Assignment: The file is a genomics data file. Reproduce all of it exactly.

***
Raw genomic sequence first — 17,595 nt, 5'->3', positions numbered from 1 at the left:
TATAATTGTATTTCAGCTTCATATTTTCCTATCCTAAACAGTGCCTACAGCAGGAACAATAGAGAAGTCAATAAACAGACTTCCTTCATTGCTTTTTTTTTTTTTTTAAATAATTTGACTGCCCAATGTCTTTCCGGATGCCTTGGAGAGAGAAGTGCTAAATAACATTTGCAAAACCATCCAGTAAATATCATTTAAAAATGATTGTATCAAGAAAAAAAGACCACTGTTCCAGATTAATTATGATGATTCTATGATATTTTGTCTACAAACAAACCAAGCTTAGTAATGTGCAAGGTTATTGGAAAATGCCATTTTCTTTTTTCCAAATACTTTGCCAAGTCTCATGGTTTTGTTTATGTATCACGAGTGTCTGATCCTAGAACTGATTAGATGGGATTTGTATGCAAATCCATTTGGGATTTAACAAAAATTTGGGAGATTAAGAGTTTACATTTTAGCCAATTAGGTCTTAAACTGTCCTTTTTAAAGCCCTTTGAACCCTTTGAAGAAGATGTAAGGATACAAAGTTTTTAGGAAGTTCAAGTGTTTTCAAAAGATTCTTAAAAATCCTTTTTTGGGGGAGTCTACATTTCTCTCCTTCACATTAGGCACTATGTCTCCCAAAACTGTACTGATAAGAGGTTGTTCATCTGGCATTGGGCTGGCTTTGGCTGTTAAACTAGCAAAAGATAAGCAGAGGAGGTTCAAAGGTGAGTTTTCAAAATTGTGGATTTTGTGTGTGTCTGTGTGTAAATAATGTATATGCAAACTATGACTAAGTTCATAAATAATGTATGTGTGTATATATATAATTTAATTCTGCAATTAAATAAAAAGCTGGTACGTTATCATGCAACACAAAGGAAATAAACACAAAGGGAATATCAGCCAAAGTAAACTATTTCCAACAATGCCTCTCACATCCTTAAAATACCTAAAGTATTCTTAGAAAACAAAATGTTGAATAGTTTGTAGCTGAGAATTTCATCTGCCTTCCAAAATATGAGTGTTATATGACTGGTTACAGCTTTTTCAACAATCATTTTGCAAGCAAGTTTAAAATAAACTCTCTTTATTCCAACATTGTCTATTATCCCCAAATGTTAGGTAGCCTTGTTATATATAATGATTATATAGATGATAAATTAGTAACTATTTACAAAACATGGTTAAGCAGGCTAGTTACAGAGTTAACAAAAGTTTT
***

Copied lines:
Raw genomic sequence first — 17,595 nt, 5'->3', positions numbered from 1 at the left:
TATAATTGTATTTCAGCTTCATATTTTCCTATCCTAAACAGTGCCTACAGCAGGAACAATAGAGAAGTCAATAAACAGACTTCCTTCATTGCTTTTTTTTTTTTTTTAAATAATTTGACTGCCCAATGTCTTTCCGGATGCCTTGGAGAGAGAAGTGCTAAATAACATTTGCAAAACCATCCAGTAAATATCATTTAAAAATGATTGTATCAAGAAAAAAAGACCACTGTTCCAGATTAATTATGATGATTCTATGATATTTTGTCTACAAACAAACCAAGCTTAGTAATGTGCAAGGTTATTGGAAAATGCCATTTTCTTTTTTCCAAATACTTTGCCAAGTCTCATGGTTTTGTTTATGTATCACGAGTGTCTGATCCTAGAACTGATTAGATGGGATTTGTATGCAAATCCATTTGGGATTTAACAAAAATTTGGGAGATTAAGAGTTTACATTTTAGCCAATTAGGTCTTAAACTGTCCTTTTTAAAGCCCTTTGAACCCTTTGAAGAAGATGTAAGGATACAAAGTTTTTAGGAAGTTCAAGTGTTTTCAAAAGATTCTTAAAAATCCTTTTTTGGGGGAGTCTACATTTCTCTCCTTCACATTAGGCACTATGTCTCCCAAAACTGTACTGATAAGAGGTTGTTCATCTGGCATTGGGCTGGCTTTGGCTGTTAAACTAGCAAAAGATAAGCAGAGGAGGTTCAAAGGTGAGTTTTCAAAATTGTGGATTTTGTGTGTGTCTGTGTGTAAATAATGTATATGCAAACTATGACTAAGTTCATAAATAATGTATGTGTGTATATATATAATTTAATTCTGCAATTAAATAAAAAGCTGGTACGTTATCATGCAACACAAAGGAAATAAACACAAAGGGAATATCAGCCAAAGTAAACTATTTCCAACAATGCCTCTCACATCCTTAAAATACCTAAAGTATTCTTAGAAAACAAAATGTTGAATAGTTTGTAGCTGAGAATTTCATCTGCCTTCCAAAATATGAGTGTTATATGACTGGTTACAGCTTTTTCAACAATCATTTTGCAAGCAAGTTTAAAATAAACTCTCTTTATTCCAACATTGTCTATTATCCCCAAATGTTAGGTAGCCTTGTTATATATAATGATTATATAGATGATAAATTAGTAACTATTTACAAAACATGGTTAAGCAGGCTAGTTACAGAGTTAACAAAAGTTTT